your herds or flocks a peace offering of meat.
All this was to be brought to the feast as a way to
share with the LORD and your brethren. This
was the purpose of the second tithe (Deut.
14:22-23). This is
what we would call today a potluck. On the
Feast of Weeks each member is to bring as they are
blessed of the LORD to share in a great feast of
celebration. The nation was to provide
specific offerings, some for the LORD only (burnt
offerings) and others for the people (meal, drink,
and peace offerings). Each individual was to
bring of their own offering as a way to share in the
feast. For more on the offerings please watch
my video called
Shadow of things to come:
Each Feast of the LORD is a "shadow of things to
come" (Col. 2:16-17). These feasts
foretell the plan of God for this world. The
Messiah is our Passover Lamb (1 Cor. 5:7-8).
The Passover foretells of the sacrifice the Messiah
would make for the forgiveness of our sins.
The Messiah rose again on the Feast of First Fruits.
This signifies that the Messiah was the first fruits
of man for those that please God (Lev.
23:9-11, 1 Cor. 15:20, 23). Exactly fifty days
later, on the Feast of Weeks (Pentecost), the
Messiah sent His Holy Spirit to the church. On
this day 3,000 people were added to the church and more
continued daily (Acts 2:47). This represents
the ingathering, or first fruits, of the Messiah.
The Feast of Weeks is a feast to celebrate the first
fruits of our wheat harvest. It is here where each
Israelite brings of their first fruits to the LORD.
We are presented to God as a "new man" (2
Cor. 5:17, Eph. 4:24, Col. 3:10), which is us as a
first fruit offering to God.
is also believed that Moses received the Law on Mt.
Sinai on the day of this feast. We know that
Israel arrived at Mt. Sinae in the third month (Ex.
19:1). It is in the third month that the Feast
of Weeks is celebrated. This is the
day the Jews celebrate in commemoration of the
giving of the Law to Moses. It is telling to
see that the same day celebrates the giving of the
Law and the giving of the Spirit. After all,
the purpose of the Holy Spirit is to, "guide
[us] into all truth" (John 16:13), which is the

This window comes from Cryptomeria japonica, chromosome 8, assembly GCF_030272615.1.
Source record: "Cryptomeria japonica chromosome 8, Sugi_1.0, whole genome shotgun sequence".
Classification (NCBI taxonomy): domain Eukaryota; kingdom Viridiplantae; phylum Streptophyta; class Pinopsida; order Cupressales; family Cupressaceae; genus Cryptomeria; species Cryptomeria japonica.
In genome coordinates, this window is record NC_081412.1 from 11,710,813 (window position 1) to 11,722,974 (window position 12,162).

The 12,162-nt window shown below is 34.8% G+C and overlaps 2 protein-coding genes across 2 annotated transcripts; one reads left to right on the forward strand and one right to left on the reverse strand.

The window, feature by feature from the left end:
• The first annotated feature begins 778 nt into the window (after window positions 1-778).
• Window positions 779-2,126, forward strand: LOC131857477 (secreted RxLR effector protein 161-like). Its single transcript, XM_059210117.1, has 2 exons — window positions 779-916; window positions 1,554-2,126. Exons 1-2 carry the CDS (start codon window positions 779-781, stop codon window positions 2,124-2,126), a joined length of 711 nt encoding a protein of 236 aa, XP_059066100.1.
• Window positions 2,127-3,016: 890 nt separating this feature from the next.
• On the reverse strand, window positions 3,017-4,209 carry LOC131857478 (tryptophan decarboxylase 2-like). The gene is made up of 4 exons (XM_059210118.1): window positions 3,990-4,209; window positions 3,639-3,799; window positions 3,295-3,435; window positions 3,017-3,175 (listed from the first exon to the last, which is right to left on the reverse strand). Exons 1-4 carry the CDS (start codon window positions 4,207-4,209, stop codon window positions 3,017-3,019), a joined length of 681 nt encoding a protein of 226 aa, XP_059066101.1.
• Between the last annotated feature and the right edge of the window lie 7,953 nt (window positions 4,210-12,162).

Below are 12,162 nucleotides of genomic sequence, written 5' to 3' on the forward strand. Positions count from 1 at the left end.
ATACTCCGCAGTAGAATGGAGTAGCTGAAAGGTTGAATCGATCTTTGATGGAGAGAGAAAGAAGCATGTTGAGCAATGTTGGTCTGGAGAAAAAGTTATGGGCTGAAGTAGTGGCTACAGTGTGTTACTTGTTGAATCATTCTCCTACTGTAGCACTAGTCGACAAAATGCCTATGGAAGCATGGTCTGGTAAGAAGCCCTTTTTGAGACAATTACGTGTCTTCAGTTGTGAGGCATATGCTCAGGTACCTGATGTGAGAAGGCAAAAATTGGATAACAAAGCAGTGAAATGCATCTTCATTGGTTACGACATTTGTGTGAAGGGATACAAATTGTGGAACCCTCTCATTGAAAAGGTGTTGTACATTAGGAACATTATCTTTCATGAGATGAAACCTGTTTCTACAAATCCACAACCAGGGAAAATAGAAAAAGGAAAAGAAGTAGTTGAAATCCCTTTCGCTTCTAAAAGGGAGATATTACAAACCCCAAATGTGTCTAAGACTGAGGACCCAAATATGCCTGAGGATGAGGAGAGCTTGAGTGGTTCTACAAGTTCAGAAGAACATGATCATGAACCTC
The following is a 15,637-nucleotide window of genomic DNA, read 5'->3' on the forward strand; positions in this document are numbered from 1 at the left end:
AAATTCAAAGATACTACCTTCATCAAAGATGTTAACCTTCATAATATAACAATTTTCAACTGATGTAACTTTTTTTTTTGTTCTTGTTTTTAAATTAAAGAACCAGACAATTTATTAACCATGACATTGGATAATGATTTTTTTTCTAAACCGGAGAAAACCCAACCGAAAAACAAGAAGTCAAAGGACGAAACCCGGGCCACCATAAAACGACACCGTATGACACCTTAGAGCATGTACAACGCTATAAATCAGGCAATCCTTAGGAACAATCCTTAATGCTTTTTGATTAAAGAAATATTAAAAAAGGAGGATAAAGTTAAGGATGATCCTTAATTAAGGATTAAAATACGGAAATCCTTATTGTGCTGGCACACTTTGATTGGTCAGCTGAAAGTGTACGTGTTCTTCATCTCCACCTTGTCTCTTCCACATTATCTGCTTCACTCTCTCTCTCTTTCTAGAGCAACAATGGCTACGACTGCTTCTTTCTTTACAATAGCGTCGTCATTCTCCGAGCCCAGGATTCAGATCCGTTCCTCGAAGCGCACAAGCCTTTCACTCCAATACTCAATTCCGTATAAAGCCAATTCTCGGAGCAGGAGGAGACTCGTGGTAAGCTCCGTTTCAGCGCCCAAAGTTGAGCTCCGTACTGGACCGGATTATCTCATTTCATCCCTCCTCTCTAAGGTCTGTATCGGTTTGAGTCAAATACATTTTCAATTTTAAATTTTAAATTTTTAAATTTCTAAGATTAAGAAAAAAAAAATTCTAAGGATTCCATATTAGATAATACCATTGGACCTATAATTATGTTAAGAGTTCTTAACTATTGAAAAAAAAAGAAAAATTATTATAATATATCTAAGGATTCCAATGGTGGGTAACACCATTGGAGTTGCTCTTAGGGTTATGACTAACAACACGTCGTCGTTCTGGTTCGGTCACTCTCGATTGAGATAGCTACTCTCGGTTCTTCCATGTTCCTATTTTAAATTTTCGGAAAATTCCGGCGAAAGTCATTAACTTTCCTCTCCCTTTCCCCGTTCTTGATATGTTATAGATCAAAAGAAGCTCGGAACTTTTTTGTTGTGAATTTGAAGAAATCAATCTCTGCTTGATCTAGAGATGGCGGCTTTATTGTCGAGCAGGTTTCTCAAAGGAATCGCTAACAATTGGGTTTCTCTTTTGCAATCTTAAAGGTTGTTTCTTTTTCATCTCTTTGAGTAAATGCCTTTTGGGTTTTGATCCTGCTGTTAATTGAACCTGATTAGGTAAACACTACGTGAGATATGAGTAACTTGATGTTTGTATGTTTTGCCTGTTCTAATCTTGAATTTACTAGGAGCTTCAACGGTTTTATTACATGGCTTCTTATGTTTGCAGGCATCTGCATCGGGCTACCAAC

word of God (John 17:17). When we "walk in
the Spirit" we will "not fulfil the lust of
the flesh" (Gal 5:16) because the spirit helps
us to, "walk in [Gods] statutes, and ye shall
keep [His] judgments, and do them" (Eze.
36:26-27). A celebration of the giving of the
Law and the Holy Spirit are really one and the same.
The Holy Spirit is God's way of helping us do what
we cannot do, obey God and keep His commandments.
The Feast of Weeks pictures the future resurrection
of believers. The Messiah is the first fruits
(1 Cor. 15:20). During the Feast of Unleavened
Bread was a First Fruits offering (Lev. 23:10-11).
This was an unleavened offering waved before the
LORD. This pictures the resurrection of the
Messiah (1 Cor. 15:20). The Feast of Weeks is
also called first fruits (Lev. 23:20) and has a
leavened bread offering waved before the LORD (Lev.
23:17). Remember, leaven is a picture of sin
(1 Cor. 5:6-8). The Messiah is the first
fruits resurrection and His believers are the
leavened first fruits resurrection. The Feast
of First Fruits pictures the Messiah's resurrection
while the Feast of Weeks pictures the resurrection
of believers. Throughout the sciptures
believers are pictured as wheat (Matt. 3:12, 13:25,
30, Luke 3:17). We are the leavened bread
harvested at the second coming of the Messiah.
There will be a future Feast of Weeks that will be
significant in God's plan. All of God's Holy
Days come in three's. The Feast of Weeks is no
different. On this feast God gave His Law to
Israel. The Law of God is designed to change
us, but it did not. On Pentecost, which is the
Feast of Weeks, God gave His Holy Spirit to the
church. The Hoy Spirit changed us, but only
half way. We still have our sin nature (2 Cor.
5:17, Rom. 7:21-23). In the future, on another
Feast of Weeks, God will resurrect all those who
belong to Him. At this resurrection we will
receive our new bodies and we will be changed (1
Cor. 15:42-44). This time it is forever.
The Feast of Weeks is a great celebration of how God
provides for His people. It was the day
God gave His Law to Israel, it foretold the future plan of God with the church,
and it foretells the future resurrection of
believers. It is a giant potluck of
food, fun, and celebration.
is a day to be celebrated with great joy (Deut.
16:11-12). Why the church today refuses to
celebrate such a great occasion is beyond me.
After all, the Feast of Weeks (Pentecost) is the day
the church began. It is the day we received
the Holy Spirit. It represents us being
accepted by God and the church going out to the
world to reap the harvest. Why we choose to
celebrate Christmas and Easter instead of the Feasts
of the LORD is hard to understand. I contend
that the church should repent and turn back to
worshiping the LORD the way He said we should,
instead of demanding to worship Him our way.